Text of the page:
8 upper-body exercises when you can't do a pull-up
Ah, the elusive pull-up. When you crack it, you're golden. But if you can't pull up your entire body weight from the starting point of a dead hang, you're certainly not on your own. It's not an easy move. So, in the build-up to being able to execute this great upper-body exercise, what else can you do to gain some of the same benefits and build those muscles?
We've put together a selection of 8 great upper-body exercises to get you on the road to pull-up greatness. Get the strength benefits you're after while making real progress.
1. Dumbbell holds
Stand with your feet shoulder-width apart and hold a heavy (for you) dumbbell in each hand. Maintain a straight standing posture, engage your biceps and hold for 30 seconds. If this is a struggle, opt for a lighter weight for now.
2. Timed hangs
Reach up for a pull-up bar with your palms facing away from you, keep your abs engaged and hang with your feet off the ground for 10 seconds. Keep your shoulder blades in a level position - not sticking out or rounding. Repeat 5 times.
Hang from a pull-up bar with your feet off the floor, palms facing away from you. Gently pinch your shoulder blades together, then return them to a level position. Repeat 15 times.
Place your hands on the floor directly under your shoulders and straighten your legs so that only your hands and toes are touching the floor. Keep your feet close together. Hold.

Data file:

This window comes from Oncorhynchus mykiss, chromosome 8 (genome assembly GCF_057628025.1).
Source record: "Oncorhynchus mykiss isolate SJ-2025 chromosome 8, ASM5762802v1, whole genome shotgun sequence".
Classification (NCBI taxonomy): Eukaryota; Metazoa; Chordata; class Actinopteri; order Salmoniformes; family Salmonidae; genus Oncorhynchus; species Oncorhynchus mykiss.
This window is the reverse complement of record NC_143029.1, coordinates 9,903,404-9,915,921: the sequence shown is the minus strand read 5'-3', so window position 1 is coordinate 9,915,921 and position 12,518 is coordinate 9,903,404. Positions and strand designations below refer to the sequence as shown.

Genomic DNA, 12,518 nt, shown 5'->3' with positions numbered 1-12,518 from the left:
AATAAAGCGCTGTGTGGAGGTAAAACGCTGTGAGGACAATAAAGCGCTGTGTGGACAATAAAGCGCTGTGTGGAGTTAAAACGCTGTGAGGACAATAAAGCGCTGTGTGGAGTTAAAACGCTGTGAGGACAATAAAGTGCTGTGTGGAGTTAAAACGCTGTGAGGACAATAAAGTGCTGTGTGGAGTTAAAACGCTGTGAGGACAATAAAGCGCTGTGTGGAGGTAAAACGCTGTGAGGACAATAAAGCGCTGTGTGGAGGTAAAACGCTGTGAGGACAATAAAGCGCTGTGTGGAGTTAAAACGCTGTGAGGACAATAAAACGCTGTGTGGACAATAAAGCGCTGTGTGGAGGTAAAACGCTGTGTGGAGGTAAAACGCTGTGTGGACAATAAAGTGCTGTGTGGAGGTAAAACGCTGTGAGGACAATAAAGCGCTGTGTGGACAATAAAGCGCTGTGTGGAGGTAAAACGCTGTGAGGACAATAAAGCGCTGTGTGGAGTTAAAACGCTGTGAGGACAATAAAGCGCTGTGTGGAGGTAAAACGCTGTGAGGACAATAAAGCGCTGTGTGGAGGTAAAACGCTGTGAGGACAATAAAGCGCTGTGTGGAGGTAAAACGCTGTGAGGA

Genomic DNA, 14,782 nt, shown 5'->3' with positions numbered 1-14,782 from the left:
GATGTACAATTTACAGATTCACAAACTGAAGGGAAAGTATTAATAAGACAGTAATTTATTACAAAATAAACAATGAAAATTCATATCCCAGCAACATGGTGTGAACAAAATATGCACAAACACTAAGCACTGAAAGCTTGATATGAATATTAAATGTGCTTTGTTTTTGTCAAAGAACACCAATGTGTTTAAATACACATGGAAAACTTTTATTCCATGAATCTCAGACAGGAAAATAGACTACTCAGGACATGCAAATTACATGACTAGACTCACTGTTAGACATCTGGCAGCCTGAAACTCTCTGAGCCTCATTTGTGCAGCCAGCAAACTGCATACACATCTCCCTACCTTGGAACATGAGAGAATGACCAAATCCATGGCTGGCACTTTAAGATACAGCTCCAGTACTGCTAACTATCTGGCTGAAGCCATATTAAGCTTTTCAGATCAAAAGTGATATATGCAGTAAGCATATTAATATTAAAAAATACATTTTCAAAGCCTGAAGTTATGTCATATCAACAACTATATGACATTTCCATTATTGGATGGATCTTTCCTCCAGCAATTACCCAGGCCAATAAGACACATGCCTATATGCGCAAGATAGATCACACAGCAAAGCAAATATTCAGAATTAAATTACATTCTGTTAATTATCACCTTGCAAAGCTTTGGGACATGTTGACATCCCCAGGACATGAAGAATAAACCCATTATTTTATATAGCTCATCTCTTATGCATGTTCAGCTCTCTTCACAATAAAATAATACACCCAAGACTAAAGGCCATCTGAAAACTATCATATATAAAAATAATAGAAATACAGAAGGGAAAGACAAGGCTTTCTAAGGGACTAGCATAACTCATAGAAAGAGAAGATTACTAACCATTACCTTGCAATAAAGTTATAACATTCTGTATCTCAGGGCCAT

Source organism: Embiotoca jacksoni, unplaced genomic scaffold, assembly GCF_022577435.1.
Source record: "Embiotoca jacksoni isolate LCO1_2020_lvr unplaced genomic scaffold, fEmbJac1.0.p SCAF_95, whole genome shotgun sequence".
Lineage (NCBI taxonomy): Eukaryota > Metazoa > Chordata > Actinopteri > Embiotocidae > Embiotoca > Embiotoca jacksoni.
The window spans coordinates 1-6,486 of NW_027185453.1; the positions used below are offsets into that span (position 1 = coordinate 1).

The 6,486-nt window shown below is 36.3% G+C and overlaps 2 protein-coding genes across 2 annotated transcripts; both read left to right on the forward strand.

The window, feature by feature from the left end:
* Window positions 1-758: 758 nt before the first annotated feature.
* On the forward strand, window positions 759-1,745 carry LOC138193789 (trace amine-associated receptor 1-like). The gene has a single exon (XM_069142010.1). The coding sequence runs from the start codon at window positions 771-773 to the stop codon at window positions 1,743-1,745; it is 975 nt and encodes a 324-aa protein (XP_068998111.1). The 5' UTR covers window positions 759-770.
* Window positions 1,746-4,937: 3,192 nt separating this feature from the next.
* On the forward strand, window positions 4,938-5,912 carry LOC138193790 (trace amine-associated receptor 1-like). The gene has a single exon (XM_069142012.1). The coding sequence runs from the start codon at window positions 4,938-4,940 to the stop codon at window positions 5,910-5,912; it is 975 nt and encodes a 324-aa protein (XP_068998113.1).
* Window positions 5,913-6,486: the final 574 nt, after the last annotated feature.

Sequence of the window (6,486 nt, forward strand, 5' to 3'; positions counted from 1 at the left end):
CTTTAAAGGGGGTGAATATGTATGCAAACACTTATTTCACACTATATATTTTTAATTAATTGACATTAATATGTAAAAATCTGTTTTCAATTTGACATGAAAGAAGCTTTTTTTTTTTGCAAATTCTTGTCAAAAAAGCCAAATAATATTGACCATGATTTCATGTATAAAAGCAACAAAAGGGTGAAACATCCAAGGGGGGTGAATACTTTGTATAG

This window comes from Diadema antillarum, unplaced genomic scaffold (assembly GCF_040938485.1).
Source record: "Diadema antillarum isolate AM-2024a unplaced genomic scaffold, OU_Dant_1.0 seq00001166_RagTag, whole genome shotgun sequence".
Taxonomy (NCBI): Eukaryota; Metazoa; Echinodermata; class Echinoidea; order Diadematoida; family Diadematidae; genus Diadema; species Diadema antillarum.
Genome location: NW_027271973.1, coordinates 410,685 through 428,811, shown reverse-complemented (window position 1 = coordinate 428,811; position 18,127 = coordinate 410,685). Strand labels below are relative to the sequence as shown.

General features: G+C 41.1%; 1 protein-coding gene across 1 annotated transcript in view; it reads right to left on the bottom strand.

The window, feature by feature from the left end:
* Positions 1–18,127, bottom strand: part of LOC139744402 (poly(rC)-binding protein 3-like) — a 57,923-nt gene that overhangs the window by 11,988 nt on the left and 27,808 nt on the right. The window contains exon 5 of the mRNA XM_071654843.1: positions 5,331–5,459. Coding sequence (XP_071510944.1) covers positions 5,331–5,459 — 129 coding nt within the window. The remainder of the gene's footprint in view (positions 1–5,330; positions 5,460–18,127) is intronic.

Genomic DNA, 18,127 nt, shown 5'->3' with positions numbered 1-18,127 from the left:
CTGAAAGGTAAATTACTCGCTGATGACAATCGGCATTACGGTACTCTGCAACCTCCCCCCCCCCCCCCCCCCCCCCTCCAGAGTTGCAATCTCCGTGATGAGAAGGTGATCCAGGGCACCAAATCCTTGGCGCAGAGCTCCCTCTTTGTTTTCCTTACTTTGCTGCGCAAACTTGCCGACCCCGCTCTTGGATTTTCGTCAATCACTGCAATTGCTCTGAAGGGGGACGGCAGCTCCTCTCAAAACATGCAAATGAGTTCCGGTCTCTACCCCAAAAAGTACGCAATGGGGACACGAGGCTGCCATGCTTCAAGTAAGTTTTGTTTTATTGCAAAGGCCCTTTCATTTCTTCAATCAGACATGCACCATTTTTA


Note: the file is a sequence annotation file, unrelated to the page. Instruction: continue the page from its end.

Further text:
5. Hollow hold bananas
Lay with your back on the floor, your legs straight and your arms stretched overhead. Keeping your lower back flat to the ground, engage your abs and lift your arms, head, and legs off the floor. Hold for 15 seconds. Repeat 5 times.
6. Stability ball roll-outs
Kneel on the floor, clasp your hands and place them on a stability ball. Keeping your back flat and your body in a straight line from head to toe, roll the ball forwards, slowly stretching out your body. Use your core muscles to return to the starting position. Repeat 15 times.
7. Inverted rows
Hold an empty bar (resting in a racket) with an overhand grip, hands shoulder-width apart and elbows bent. Walk your feet underneath the bar, so your body is at an angle to the floor and you are facing the ceiling. Keeping your legs straight and your elbows close to your body, extend your arms to lower away from the bar, then squeeze your shoulder blades together as you pull up and bring your chest towards the bar.
8. Kettlebell bottom-up press
Hold a kettlebell upside down (by the handle) in your right hand, your elbow bent and level with your chest. Slowly press the kettlebell overhead, keeping the bell balanced towards the ceiling. Repeat 15 times and then switch hands.
Once you've mastered these moves and incorporated them into your regular workouts, you can work your way towards a full pull-up. Make sure you ask for assistance if needed when you're just starting out. And let us know how you get on in the comments below!